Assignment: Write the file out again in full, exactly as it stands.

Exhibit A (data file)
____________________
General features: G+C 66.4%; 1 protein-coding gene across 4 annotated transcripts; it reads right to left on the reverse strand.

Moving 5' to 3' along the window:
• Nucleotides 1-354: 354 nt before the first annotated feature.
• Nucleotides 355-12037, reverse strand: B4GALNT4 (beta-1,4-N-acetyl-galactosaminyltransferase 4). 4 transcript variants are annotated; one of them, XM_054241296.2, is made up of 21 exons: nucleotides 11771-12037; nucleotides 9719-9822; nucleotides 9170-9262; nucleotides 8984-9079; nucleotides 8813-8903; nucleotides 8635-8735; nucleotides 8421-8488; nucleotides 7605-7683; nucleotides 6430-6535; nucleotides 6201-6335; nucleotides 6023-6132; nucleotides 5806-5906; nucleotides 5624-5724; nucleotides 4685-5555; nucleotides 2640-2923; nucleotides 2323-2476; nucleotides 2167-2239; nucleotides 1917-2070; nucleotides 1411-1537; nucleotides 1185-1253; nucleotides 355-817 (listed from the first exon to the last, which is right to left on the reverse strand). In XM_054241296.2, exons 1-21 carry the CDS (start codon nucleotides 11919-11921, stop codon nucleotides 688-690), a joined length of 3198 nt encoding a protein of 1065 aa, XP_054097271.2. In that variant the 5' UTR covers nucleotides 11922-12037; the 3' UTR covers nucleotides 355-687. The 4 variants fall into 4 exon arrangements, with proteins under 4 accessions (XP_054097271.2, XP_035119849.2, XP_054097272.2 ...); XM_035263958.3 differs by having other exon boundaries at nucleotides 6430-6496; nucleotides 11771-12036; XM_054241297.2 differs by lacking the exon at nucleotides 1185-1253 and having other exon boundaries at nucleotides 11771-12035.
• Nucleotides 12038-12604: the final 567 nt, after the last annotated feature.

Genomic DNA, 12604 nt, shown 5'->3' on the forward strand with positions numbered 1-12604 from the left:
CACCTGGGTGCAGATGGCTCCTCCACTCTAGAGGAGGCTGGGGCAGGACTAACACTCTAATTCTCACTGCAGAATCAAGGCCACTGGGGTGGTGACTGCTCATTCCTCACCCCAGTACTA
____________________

General features: G+C 66.4%; 1 protein-coding gene across 4 annotated transcripts; it reads right to left on the reverse strand.

Moving 5' to 3' along the window:
• Nucleotides 1-354: 354 nt before the first annotated feature.
• Nucleotides 355-12037, reverse strand: B4GALNT4 (beta-1,4-N-acetyl-galactosaminyltransferase 4). 4 transcript variants are annotated; one of them, XM_054241296.2, is made up of 21 exons: nucleotides 11771-12037; nucleotides 9719-9822; nucleotides 9170-9262; nucleotides 8984-9079; nucleotides 8813-8903; nucleotides 8635-8735; nucleotides 8421-8488; nucleotides 7605-7683; nucleotides 6430-6535; nucleotides 6201-6335; nucleotides 6023-6132; nucleotides 5806-5906; nucleotides 5624-5724; nucleotides 4685-5555; nucleotides 2640-2923; nucleotides 2323-2476; nucleotides 2167-2239; nucleotides 1917-2070; nucleotides 1411-1537; nucleotides 1185-1253; nucleotides 355-817 (listed from the first exon to the last, which is right to left on the reverse strand). In XM_054241296.2, exons 1-21 carry the CDS (start codon nucleotides 11919-11921, stop codon nucleotides 688-690), a joined length of 3198 nt encoding a protein of 1065 aa, XP_054097271.2. In that variant the 5' UTR covers nucleotides 11922-12037; the 3' UTR covers nucleotides 355-687. The 4 variants fall into 4 exon arrangements, with proteins under 4 accessions (XP_054097271.2, XP_035119849.2, XP_054097272.2 ...); XM_035263958.3 differs by having other exon boundaries at nucleotides 6430-6496; nucleotides 11771-12036; XM_054241297.2 differs by lacking the exon at nucleotides 1185-1253 and having other exon boundaries at nucleotides 11771-12035.
• Nucleotides 12038-12604: the final 567 nt, after the last annotated feature.

Genomic DNA, 12604 nt, shown 5'->3' on the forward strand with positions numbered 1-12604 from the left:
CACCTGGGTGCAGATGGCTCCTCCACTCTAGAGGAGGCTGGGGCAGGACTAACACTCTAATTCTCACTGCAGAATCAAGGCCACTGGGGTGGTGACTGCTCATTCCTCACCCCAGTACTA